How to Configure Encrypted FTP for Your Web Server

Last Updated: Thu, Sep 3, 2020
Security Ubuntu Web Servers

Introduction

This guide explains how to set up vsftpd (Very Secure File Transfer Protocol Daemon), which allows users to upload files via FTPS (also known as FTP-SSL and FTP Secure). This guide is written for the Vultr One-Click LAMP server on Ubuntu 18.04 using a free Let's Encrypt SSL/TLS certificate. With minor modifications, you can adapt this guide to any server distribution with vsftpd in their repository, and use Apache or Nginx.

Prerequisites

1. Install vsftpd

Update the local package index.

$ sudo apt update

Install the vsftpd daemon.

$ sudo apt install vsftpd

2. Configure the Firewall

UFW, or Uncomplicated Firewall, is installed by default on Ubuntu systems. If it is enabled, open the necessary ports: 20 and 21 for FTP, 40000-50000 for passive FTP, and 990 for TLS.

$ sudo ufw allow 20/tcp
$ sudo ufw allow 21/tcp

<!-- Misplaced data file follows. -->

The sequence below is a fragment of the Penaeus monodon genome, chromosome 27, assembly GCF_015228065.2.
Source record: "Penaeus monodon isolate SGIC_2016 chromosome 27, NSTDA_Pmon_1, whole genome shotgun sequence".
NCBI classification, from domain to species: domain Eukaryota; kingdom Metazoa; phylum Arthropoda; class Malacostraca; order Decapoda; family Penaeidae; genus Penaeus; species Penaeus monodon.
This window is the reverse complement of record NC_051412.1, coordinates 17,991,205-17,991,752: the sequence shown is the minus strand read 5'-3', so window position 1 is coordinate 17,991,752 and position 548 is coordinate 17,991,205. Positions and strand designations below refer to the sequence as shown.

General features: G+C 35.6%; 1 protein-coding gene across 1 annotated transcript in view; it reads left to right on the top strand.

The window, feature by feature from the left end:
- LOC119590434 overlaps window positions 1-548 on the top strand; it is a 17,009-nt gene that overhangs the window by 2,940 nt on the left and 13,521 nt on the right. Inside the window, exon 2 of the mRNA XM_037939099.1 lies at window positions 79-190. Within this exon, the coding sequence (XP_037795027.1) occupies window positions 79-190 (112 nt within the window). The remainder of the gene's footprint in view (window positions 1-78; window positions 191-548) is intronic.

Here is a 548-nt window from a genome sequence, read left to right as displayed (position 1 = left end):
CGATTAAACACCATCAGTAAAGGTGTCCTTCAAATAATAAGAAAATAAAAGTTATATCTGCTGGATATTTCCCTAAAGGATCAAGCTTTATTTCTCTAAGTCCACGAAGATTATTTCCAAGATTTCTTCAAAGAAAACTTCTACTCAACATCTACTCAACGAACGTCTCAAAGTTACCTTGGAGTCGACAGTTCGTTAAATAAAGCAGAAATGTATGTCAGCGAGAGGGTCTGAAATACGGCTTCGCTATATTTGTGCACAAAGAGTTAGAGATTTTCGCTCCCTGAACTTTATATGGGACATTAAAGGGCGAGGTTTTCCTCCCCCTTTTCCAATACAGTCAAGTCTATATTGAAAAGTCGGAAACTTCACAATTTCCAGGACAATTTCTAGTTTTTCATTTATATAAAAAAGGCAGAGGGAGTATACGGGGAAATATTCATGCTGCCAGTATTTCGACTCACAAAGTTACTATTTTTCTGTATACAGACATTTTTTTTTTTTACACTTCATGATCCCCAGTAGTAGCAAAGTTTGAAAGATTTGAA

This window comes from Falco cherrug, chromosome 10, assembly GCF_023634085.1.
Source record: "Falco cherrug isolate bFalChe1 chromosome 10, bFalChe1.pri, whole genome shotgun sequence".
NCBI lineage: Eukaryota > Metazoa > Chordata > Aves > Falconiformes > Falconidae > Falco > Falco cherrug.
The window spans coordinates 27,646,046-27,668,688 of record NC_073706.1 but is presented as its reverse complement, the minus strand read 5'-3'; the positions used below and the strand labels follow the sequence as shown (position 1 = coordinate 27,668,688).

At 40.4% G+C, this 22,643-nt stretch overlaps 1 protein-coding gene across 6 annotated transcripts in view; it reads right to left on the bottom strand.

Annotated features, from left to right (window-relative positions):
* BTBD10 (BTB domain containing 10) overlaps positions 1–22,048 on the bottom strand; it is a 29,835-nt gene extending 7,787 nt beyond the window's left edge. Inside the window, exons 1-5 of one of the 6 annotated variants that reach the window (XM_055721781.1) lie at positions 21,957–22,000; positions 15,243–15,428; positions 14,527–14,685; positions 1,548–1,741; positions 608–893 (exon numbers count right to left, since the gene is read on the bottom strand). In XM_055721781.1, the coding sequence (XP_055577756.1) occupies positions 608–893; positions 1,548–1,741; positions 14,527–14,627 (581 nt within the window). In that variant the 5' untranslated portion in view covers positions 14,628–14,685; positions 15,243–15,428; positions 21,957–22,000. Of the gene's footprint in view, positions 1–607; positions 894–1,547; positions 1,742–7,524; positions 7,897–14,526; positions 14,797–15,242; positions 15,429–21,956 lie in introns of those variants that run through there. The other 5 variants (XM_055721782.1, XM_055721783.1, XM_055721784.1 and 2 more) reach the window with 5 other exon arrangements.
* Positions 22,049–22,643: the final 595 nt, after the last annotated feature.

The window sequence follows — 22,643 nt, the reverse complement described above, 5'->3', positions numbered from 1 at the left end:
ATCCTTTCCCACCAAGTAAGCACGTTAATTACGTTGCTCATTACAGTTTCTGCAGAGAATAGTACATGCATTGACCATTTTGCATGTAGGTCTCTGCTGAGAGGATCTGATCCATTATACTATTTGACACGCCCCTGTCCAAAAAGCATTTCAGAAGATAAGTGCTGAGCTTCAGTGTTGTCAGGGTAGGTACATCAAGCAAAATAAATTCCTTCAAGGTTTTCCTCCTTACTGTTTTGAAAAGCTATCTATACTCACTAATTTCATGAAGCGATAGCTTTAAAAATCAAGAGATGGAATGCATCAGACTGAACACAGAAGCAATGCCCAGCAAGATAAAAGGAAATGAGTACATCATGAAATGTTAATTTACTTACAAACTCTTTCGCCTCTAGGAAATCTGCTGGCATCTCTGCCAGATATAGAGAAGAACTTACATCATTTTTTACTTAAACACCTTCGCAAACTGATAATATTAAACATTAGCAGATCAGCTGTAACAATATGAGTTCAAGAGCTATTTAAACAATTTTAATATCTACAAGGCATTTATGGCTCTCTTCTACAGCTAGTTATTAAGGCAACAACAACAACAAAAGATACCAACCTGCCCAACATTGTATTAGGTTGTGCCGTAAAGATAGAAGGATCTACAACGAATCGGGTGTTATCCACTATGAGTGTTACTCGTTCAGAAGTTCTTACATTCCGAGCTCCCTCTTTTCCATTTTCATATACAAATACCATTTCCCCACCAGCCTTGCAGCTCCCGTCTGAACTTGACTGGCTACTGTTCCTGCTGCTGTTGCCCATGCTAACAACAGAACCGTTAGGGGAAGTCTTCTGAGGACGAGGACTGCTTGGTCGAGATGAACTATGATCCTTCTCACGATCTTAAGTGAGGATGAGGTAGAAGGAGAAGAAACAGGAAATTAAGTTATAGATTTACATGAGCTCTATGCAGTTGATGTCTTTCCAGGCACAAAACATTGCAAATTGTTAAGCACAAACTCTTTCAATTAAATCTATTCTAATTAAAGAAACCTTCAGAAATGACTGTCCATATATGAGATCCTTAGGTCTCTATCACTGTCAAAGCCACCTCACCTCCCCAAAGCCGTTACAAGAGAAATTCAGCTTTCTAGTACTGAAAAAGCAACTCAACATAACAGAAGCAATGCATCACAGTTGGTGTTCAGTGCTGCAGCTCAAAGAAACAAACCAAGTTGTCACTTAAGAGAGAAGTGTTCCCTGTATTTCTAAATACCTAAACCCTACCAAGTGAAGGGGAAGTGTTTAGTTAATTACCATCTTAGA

$ sudo ufw allow 40000:50000/tcp
$ sudo ufw allow 990/tcp
$ sudo ufw status

If the firewall is enabled, the rules should look like this:

Output
Status: active

To                         Action      From
--                         ------      ----
OpenSSH                    ALLOW       Anywhere
Apache Full                ALLOW       Anywhere
20/tcp                     ALLOW       Anywhere
21/tcp                     ALLOW       Anywhere
40000:50000/tcp            ALLOW       Anywhere
990/tcp                    ALLOW       Anywhere
OpenSSH (v6)               ALLOW       Anywhere (v6)
Apache Full (v6)           ALLOW       Anywhere (v6)
20/tcp (v6)                ALLOW       Anywhere (v6)
21/tcp (v6)                ALLOW       Anywhere (v6)